I still love the poppy pair of Ain’t Bad for a Good Ol Boy and Local Honey, as well as the Old Dominion-written Plain and Simple, which is a lovely gift to their fellow top songwriter. Other legends contribute to others such as the funky love song Right Now With You (Paul Overstreet) and Boy Gets The Girl (Tim ‘Live Like You Were Dying’ Nichols), which takes the idea of a romcom and runs with it. The title track of Ain’t Lookin Back sounds like the long road on which Mo is on – bring back road songs in country music, I say! The album’s closing track, Jonas, is a Dean Dillon co-write which is a spiritual number. It ends a mature album which should not be ignored.
Caylee Hammack – If It Wasn’t For You
I was looking forward to Caylee’s debut album which includes her first hit Family Tree. It’s very poppy but full of personal touches and lyrics like ‘pot luck lunch’, Tupperware and ‘high school high’. Album opener Just Friends has also been knocking around for a while with its kickass tone and wild ending, while fellow Redhead Reba pops up on the glorious track of that name.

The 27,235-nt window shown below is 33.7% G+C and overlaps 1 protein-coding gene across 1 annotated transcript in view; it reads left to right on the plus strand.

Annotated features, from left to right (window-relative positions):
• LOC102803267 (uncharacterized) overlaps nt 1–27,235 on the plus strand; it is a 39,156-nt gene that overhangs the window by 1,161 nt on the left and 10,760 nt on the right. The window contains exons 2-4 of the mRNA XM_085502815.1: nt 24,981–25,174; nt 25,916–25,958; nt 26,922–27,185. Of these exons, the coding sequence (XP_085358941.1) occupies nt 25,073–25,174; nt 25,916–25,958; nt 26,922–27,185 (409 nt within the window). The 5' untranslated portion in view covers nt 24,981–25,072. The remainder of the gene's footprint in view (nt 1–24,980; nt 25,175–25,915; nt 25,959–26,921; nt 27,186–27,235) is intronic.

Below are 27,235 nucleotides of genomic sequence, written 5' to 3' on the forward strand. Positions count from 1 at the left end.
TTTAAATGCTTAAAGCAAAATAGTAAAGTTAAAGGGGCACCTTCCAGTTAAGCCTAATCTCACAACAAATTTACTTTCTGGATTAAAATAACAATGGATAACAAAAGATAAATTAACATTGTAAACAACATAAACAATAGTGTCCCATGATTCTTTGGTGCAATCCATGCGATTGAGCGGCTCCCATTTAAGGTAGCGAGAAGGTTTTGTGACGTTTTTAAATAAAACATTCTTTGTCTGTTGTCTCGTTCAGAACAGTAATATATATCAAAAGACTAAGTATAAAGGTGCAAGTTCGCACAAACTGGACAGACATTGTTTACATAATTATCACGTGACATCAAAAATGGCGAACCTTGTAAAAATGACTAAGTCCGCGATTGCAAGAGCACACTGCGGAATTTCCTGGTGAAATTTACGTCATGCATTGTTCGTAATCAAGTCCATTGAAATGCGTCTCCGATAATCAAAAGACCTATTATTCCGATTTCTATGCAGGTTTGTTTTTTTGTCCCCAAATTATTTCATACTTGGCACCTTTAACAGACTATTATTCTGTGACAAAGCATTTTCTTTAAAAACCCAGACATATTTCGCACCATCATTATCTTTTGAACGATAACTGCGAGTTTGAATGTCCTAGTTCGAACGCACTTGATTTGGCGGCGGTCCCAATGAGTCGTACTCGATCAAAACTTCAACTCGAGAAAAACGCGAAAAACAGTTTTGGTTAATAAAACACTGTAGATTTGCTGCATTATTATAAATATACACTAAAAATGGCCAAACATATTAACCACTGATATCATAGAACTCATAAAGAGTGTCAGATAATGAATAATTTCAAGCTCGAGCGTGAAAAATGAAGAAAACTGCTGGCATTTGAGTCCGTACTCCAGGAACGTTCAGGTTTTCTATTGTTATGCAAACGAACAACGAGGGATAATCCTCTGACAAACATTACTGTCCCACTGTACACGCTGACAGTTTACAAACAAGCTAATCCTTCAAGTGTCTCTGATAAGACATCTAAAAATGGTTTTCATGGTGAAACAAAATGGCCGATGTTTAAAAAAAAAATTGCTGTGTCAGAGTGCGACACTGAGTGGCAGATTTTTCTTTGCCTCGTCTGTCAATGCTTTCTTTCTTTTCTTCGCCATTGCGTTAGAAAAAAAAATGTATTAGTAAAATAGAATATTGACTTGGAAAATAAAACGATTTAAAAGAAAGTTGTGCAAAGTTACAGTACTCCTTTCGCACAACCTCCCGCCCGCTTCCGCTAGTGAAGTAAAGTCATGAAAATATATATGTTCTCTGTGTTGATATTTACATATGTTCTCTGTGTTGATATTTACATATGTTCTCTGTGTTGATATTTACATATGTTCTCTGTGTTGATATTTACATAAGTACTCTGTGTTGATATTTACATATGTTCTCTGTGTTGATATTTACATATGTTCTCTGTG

Small Town Hypocrite, solo acoustic track Gold (recorded as if it’s a demo) and Looking for a Lighter are softer songs on the album, the latter with the audible sonic fingerprint of the best in the business, Hillary Lindsey. Just Like You and King Size Bed are country songs at their heart, with strong melodies. Fans of Miranda will love Just Like You, on which Caylee plays tomboy, and Sister, which is a downhome country song about family and stuff. The production on the likes of King Sized Bed and Preciatcha may be poppy but these songs would work at the Song Suffragettes night just with Caylee on an acoustic guitar.
Shenandoah – Every Road
Shenandoah have hit the top five times and are probably best known for Two Dozen Roses, the third in a run of three chart-toppers in 1989 which began with The Church on Cumberland Road and continued with Sunday in the South.
The new album copies the Brooks & Dunn trick by pairing them with contemporary artists. Special mention too for Willie Nelson’s mate Buddy Cannon who produces with all the country touches expected of a classic band who trade in traditional sounds.